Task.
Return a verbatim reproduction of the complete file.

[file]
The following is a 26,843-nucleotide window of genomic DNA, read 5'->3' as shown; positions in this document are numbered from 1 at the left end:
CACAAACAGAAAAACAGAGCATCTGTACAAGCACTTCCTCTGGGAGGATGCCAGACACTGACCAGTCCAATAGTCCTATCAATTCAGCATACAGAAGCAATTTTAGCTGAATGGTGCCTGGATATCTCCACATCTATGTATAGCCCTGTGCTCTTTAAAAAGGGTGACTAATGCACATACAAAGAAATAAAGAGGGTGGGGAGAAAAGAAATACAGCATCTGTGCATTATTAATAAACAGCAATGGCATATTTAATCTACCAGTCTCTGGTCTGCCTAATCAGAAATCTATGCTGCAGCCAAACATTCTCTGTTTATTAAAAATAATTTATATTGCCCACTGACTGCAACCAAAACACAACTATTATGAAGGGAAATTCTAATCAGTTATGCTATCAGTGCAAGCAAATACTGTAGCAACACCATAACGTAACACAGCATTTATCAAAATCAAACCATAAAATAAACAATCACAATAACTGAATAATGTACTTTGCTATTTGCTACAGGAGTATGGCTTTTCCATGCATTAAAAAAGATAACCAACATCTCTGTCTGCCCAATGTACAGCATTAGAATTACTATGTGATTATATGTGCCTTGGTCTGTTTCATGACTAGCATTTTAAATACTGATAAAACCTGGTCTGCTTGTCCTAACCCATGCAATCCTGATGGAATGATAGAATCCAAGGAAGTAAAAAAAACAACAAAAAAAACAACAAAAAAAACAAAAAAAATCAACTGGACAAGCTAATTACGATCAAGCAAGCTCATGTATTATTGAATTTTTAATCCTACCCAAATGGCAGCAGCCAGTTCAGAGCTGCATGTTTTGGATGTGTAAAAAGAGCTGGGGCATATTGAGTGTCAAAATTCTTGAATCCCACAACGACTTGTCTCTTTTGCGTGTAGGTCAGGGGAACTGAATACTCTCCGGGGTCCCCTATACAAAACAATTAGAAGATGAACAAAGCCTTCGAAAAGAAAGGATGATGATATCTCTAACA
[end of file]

The following is a 26,843-nucleotide window of genomic DNA, read 5'->3' as shown; positions in this document are numbered from 1 at the left end:
CACAAACAGAAAAACAGAGCATCTGTACAAGCACTTCCTCTGGGAGGATGCCAGACACTGACCAGTCCAATAGTCCTATCAATTCAGCATACAGAAGCAATTTTAGCTGAATGGTGCCTGGATATCTCCACATCTATGTATAGCCCTGTGCTCTTTAAAAAGGGTGACTAATGCACATACAAAGAAATAAAGAGGGTGGGGAGAAAAGAAATACAGCATCTGTGCATTATTAATAAACAGCAATGGCATATTTAATCTACCAGTCTCTGGTCTGCCTAATCAGAAATCTATGCTGCAGCCAAACATTCTCTGTTTATTAAAAATAATTTATATTGCCCACTGACTGCAACCAAAACACAACTATTATGAAGGGAAATTCTAATCAGTTATGCTATCAGTGCAAGCAAATACTGTAGCAACACCATAACGTAACACAGCATTTATCAAAATCAAACCATAAAATAAACAATCACAATAACTGAATAATGTACTTTGCTATTTGCTACAGGAGTATGGCTTTTCCATGCATTAAAAAAGATAACCAACATCTCTGTCTGCCCAATGTACAGCATTAGAATTACTATGTGATTATATGTGCCTTGGTCTGTTTCATGACTAGCATTTTAAATACTGATAAAACCTGGTCTGCTTGTCCTAACCCATGCAATCCTGATGGAATGATAGAATCCAAGGAAGTAAAAAAAACAACAAAAAAAACAACAAAAAAAACAAAAAAAATCAACTGGACAAGCTAATTACGATCAAGCAAGCTCATGTATTATTGAATTTTTAATCCTACCCAAATGGCAGCAGCCAGTTCAGAGCTGCATGTTTTGGATGTGTAAAAAGAGCTGGGGCATATTGAGTGTCAAAATTCTTGAATCCCACAACGACTTGTCTCTTTTGCGTGTAGGTCAGGGGAACTGAATACTCTCCGGGGTCCCCTATACAAAACAATTAGAAGATGAACAAAGCCTTCGAAAAGAAAGGATGATGATATCTCTAACA